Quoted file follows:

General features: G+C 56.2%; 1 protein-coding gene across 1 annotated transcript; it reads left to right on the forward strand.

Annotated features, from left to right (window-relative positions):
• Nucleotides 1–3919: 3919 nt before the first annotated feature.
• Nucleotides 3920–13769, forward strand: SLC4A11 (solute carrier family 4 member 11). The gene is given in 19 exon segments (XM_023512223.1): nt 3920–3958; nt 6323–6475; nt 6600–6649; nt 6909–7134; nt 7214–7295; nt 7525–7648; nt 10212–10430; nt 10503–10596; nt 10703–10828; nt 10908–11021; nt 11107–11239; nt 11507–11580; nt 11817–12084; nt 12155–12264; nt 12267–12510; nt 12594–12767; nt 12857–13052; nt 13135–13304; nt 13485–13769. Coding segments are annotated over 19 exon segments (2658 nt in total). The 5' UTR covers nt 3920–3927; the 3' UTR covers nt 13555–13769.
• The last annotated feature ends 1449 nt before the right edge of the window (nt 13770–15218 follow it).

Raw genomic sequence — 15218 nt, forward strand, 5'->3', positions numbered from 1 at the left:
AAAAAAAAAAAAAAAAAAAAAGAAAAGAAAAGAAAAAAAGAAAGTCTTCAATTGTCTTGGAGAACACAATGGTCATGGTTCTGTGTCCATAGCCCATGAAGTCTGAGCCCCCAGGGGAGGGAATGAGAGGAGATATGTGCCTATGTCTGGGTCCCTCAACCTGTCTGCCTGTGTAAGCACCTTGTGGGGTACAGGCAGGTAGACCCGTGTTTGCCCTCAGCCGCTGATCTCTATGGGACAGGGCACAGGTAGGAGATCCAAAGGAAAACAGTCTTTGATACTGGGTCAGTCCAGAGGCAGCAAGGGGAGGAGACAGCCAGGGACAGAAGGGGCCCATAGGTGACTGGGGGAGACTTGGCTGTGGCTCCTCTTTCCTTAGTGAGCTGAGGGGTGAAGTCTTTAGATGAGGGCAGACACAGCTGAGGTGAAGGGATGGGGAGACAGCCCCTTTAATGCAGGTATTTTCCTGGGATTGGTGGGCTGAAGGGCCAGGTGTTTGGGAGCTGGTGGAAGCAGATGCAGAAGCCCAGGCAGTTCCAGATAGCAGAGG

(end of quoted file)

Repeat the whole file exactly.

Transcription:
General features: G+C 56.2%; 1 protein-coding gene across 1 annotated transcript; it reads left to right on the forward strand.

Annotated features, from left to right (window-relative positions):
• Nucleotides 1–3919: 3919 nt before the first annotated feature.
• Nucleotides 3920–13769, forward strand: SLC4A11 (solute carrier family 4 member 11). The gene is given in 19 exon segments (XM_023512223.1): nt 3920–3958; nt 6323–6475; nt 6600–6649; nt 6909–7134; nt 7214–7295; nt 7525–7648; nt 10212–10430; nt 10503–10596; nt 10703–10828; nt 10908–11021; nt 11107–11239; nt 11507–11580; nt 11817–12084; nt 12155–12264; nt 12267–12510; nt 12594–12767; nt 12857–13052; nt 13135–13304; nt 13485–13769. Coding segments are annotated over 19 exon segments (2658 nt in total). The 5' UTR covers nt 3920–3927; the 3' UTR covers nt 13555–13769.
• The last annotated feature ends 1449 nt before the right edge of the window (nt 13770–15218 follow it).

Raw genomic sequence — 15218 nt, forward strand, 5'->3', positions numbered from 1 at the left:
AAAAAAAAAAAAAAAAAAAAAGAAAAGAAAAGAAAAAAAGAAAGTCTTCAATTGTCTTGGAGAACACAATGGTCATGGTTCTGTGTCCATAGCCCATGAAGTCTGAGCCCCCAGGGGAGGGAATGAGAGGAGATATGTGCCTATGTCTGGGTCCCTCAACCTGTCTGCCTGTGTAAGCACCTTGTGGGGTACAGGCAGGTAGACCCGTGTTTGCCCTCAGCCGCTGATCTCTATGGGACAGGGCACAGGTAGGAGATCCAAAGGAAAACAGTCTTTGATACTGGGTCAGTCCAGAGGCAGCAAGGGGAGGAGACAGCCAGGGACAGAAGGGGCCCATAGGTGACTGGGGGAGACTTGGCTGTGGCTCCTCTTTCCTTAGTGAGCTGAGGGGTGAAGTCTTTAGATGAGGGCAGACACAGCTGAGGTGAAGGGATGGGGAGACAGCCCCTTTAATGCAGGTATTTTCCTGGGATTGGTGGGCTGAAGGGCCAGGTGTTTGGGAGCTGGTGGAAGCAGATGCAGAAGCCCAGGCAGTTCCAGATAGCAGAGG